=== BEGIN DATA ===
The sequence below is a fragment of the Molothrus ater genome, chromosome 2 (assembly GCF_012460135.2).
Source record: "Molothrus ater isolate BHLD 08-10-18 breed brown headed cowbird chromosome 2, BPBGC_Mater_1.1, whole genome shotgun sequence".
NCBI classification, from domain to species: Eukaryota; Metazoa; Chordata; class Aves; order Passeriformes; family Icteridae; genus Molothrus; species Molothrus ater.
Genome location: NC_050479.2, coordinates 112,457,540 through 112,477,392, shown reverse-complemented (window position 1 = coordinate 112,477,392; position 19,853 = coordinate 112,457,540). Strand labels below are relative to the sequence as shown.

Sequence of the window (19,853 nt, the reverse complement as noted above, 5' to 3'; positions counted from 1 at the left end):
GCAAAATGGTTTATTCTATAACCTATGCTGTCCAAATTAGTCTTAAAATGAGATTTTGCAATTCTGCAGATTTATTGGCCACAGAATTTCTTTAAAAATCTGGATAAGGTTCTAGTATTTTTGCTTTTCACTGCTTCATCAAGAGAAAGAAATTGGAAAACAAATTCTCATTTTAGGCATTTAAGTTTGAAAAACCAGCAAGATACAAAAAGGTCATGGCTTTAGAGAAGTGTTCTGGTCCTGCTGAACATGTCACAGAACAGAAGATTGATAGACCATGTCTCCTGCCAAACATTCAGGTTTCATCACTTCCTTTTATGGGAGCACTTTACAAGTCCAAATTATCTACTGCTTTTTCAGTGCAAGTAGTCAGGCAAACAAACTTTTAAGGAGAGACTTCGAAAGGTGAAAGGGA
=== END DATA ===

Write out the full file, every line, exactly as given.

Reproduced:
The sequence below is a fragment of the Molothrus ater genome, chromosome 2 (assembly GCF_012460135.2).
Source record: "Molothrus ater isolate BHLD 08-10-18 breed brown headed cowbird chromosome 2, BPBGC_Mater_1.1, whole genome shotgun sequence".
NCBI classification, from domain to species: Eukaryota; Metazoa; Chordata; class Aves; order Passeriformes; family Icteridae; genus Molothrus; species Molothrus ater.
Genome location: NC_050479.2, coordinates 112,457,540 through 112,477,392, shown reverse-complemented (window position 1 = coordinate 112,477,392; position 19,853 = coordinate 112,457,540). Strand labels below are relative to the sequence as shown.

Sequence of the window (19,853 nt, the reverse complement as noted above, 5' to 3'; positions counted from 1 at the left end):
GCAAAATGGTTTATTCTATAACCTATGCTGTCCAAATTAGTCTTAAAATGAGATTTTGCAATTCTGCAGATTTATTGGCCACAGAATTTCTTTAAAAATCTGGATAAGGTTCTAGTATTTTTGCTTTTCACTGCTTCATCAAGAGAAAGAAATTGGAAAACAAATTCTCATTTTAGGCATTTAAGTTTGAAAAACCAGCAAGATACAAAAAGGTCATGGCTTTAGAGAAGTGTTCTGGTCCTGCTGAACATGTCACAGAACAGAAGATTGATAGACCATGTCTCCTGCCAAACATTCAGGTTTCATCACTTCCTTTTATGGGAGCACTTTACAAGTCCAAATTATCTACTGCTTTTTCAGTGCAAGTAGTCAGGCAAACAAACTTTTAAGGAGAGACTTCGAAAGGTGAAAGGGA